Tim Deschryver

Why writing integration tests on a C# API is a productivity booster

Writing integration (or functional) tests on a C# API gives more confidence in the code that is written, in addition, it increases the productivity during all stages of development. See How to test your C# Web API on how I write my integration tests.

During the development phase, an API endpoint needs to be tested. Writing unit tests just on the business logic isn't good enough, because most systems also need to interact with external pieces and things can go wrong here. It's for this reason that the whole flow needs to be tested. We need to verify that a trigger (an HTTP request) results in the expected effect (data is persisted in a database or that a service is invoked). Without having an integration test, this test needs to be performed manually and besides being time-consuming it's boring and therefore, a mistake is easily made.

We have experienced this ourselves, repeatedly. After a small database change we assumed it wouldn't break anything ... but it did. So why didn't we just verified we didn't break anything? Our environment was not easy to boot up, and our end-to-end tests took a while. Luckily for us, most issues were caught during our CI on the server; but this also usually resulted that another dev "wasted" time to pay attention to the broken build.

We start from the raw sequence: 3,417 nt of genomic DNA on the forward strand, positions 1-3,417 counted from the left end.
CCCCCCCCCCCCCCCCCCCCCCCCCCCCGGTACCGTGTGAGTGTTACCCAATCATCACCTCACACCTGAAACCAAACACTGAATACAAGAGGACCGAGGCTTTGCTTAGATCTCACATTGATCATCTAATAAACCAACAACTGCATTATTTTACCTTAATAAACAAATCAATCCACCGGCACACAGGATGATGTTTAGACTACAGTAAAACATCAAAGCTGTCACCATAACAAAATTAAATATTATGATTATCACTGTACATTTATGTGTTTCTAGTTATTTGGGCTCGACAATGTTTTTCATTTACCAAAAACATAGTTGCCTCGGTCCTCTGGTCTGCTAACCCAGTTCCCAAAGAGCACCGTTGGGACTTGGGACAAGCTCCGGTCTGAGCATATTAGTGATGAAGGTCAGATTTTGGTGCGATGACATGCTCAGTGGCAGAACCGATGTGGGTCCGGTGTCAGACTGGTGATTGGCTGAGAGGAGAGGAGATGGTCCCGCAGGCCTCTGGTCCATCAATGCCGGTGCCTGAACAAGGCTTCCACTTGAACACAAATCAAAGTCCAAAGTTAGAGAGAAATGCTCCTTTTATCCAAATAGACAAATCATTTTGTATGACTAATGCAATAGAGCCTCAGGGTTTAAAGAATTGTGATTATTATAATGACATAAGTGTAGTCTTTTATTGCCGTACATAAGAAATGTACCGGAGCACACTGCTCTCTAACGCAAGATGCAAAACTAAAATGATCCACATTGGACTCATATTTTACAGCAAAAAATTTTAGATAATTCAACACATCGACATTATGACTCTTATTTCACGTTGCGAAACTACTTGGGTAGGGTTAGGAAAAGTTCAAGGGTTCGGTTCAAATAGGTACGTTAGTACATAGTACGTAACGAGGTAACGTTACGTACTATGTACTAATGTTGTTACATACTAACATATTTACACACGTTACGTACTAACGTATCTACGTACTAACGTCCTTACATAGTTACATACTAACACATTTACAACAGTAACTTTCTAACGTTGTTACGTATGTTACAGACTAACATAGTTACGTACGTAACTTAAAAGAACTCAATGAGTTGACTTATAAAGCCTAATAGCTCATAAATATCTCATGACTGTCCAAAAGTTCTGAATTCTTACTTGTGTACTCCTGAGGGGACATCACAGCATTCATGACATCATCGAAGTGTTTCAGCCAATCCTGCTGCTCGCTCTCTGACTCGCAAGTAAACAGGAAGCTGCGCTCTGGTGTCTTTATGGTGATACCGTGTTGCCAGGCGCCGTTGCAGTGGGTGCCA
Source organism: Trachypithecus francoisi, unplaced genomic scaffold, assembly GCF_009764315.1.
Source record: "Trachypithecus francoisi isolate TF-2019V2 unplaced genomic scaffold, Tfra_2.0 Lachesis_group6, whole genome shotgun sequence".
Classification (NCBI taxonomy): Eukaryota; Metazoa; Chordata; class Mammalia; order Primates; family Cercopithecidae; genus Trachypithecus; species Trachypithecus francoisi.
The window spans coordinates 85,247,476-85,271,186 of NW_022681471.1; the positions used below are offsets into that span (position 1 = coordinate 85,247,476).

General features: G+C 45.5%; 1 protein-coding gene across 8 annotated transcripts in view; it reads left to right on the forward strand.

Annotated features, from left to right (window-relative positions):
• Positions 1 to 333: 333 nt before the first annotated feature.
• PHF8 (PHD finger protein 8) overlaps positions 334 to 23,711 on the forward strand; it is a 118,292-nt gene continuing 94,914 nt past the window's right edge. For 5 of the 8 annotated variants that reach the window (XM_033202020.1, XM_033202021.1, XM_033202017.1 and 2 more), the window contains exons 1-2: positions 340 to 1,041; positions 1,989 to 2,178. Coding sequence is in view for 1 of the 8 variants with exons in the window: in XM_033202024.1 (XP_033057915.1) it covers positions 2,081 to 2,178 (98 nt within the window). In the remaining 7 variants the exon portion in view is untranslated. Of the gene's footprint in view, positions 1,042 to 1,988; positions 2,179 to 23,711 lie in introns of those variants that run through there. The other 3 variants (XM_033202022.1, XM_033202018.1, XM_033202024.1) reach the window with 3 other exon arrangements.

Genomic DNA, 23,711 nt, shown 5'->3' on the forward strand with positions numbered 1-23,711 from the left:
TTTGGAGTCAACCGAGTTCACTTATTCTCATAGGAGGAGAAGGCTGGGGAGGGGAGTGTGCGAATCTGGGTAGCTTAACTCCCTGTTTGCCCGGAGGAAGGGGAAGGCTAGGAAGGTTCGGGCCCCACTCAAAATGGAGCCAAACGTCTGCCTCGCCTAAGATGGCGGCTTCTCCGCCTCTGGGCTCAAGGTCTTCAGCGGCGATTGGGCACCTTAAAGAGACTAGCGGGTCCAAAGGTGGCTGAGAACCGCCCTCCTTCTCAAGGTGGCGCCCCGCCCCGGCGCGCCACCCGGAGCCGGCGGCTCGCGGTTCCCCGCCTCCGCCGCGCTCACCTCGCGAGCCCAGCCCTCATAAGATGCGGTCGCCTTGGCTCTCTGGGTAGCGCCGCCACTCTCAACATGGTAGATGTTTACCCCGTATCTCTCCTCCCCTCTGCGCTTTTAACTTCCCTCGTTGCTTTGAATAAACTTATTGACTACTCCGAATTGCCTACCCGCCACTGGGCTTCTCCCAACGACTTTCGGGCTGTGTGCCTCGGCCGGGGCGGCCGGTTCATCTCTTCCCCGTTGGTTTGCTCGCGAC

In a best-case scenario, tools like Swagger or Postman can help to build up the request, but it in the end it's still you that needs to verify that the expected outcome is reached. This step must be repeated when there's a change, and while it's possible to save the previous request in most of the available tools to test endpoints, it's often not properly maintained. Thus, time will be lost again.

The bad scenario is that the API is tested by triggering the request via the actual application. This can be time-consuming in multiple ways:

With an integration test, a test needs to be written once and only needs to be manually checked once. It has the added benefit that:

Writing unit tests usually means mocking or stubbing an interface in the application. For more complex scenarios, this setup can be long and will become unreadable over time. If the setup is hard and unmaintainable, then how do we know that the cause of a bug lies in the code or that it's the test setup that is wrong? I've even made mistakes in easy setups, and spend hours to figure out why my test wouldn't turn green. Often, when I called another developer for help, she pointed out the mistake in no-time.

While writing integration tests, less time will be spent on the setup, not only how to write it (with some discussions) but also the maintenance cost will be lower. With an integration test, there's just one case when an interface needs to be mocked. When it communicates with the "real world". For example, an email that is sent or a 3rd party service that needs to be invoked.